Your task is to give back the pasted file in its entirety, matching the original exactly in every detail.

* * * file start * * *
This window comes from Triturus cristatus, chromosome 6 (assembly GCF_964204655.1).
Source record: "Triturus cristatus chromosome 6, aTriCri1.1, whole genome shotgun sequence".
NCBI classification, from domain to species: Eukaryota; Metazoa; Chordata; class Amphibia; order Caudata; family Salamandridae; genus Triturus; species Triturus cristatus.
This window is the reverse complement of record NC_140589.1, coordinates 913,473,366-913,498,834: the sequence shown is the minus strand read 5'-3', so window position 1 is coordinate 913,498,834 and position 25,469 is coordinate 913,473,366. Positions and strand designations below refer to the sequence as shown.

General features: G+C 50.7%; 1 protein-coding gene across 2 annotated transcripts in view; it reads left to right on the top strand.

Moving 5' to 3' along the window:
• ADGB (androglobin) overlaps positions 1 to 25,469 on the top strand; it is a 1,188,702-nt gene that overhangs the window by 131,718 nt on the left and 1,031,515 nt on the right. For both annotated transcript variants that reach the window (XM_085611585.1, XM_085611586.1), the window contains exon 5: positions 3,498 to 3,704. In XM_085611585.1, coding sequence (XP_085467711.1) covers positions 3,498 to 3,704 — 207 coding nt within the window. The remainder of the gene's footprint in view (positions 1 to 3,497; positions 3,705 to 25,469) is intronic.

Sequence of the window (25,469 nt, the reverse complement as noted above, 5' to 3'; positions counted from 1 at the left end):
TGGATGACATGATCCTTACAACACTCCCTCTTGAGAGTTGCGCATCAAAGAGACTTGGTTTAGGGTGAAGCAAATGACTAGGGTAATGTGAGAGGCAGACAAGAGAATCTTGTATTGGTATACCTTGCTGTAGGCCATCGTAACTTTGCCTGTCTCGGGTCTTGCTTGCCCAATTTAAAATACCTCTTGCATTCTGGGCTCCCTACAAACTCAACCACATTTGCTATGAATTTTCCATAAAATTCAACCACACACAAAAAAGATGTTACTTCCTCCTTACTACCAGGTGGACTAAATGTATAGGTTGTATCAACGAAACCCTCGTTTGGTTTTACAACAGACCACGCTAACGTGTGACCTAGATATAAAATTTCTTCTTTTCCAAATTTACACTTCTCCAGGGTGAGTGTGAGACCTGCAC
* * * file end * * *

This window comes from Triturus cristatus, chromosome 6 (assembly GCF_964204655.1).
Source record: "Triturus cristatus chromosome 6, aTriCri1.1, whole genome shotgun sequence".
NCBI classification, from domain to species: Eukaryota; Metazoa; Chordata; class Amphibia; order Caudata; family Salamandridae; genus Triturus; species Triturus cristatus.
This window is the reverse complement of record NC_140589.1, coordinates 913,473,366-913,498,834: the sequence shown is the minus strand read 5'-3', so window position 1 is coordinate 913,498,834 and position 25,469 is coordinate 913,473,366. Positions and strand designations below refer to the sequence as shown.

General features: G+C 50.7%; 1 protein-coding gene across 2 annotated transcripts in view; it reads left to right on the top strand.

Moving 5' to 3' along the window:
• ADGB (androglobin) overlaps positions 1 to 25,469 on the top strand; it is a 1,188,702-nt gene that overhangs the window by 131,718 nt on the left and 1,031,515 nt on the right. For both annotated transcript variants that reach the window (XM_085611585.1, XM_085611586.1), the window contains exon 5: positions 3,498 to 3,704. In XM_085611585.1, coding sequence (XP_085467711.1) covers positions 3,498 to 3,704 — 207 coding nt within the window. The remainder of the gene's footprint in view (positions 1 to 3,497; positions 3,705 to 25,469) is intronic.

Sequence of the window (25,469 nt, the reverse complement as noted above, 5' to 3'; positions counted from 1 at the left end):
TGGATGACATGATCCTTACAACACTCCCTCTTGAGAGTTGCGCATCAAAGAGACTTGGTTTAGGGTGAAGCAAATGACTAGGGTAATGTGAGAGGCAGACAAGAGAATCTTGTATTGGTATACCTTGCTGTAGGCCATCGTAACTTTGCCTGTCTCGGGTCTTGCTTGCCCAATTTAAAATACCTCTTGCATTCTGGGCTCCCTACAAACTCAACCACATTTGCTATGAATTTTCCATAAAATTCAACCACACACAAAAAAGATGTTACTTCCTCCTTACTACCAGGTGGACTAAATGTATAGGTTGTATCAACGAAACCCTCGTTTGGTTTTACAACAGACCACGCTAACGTGTGACCTAGATATAAAATTTCTTCTTTTCCAAATTTACACTTCTCCAGGGTGAGTGTGAGACCTGCAC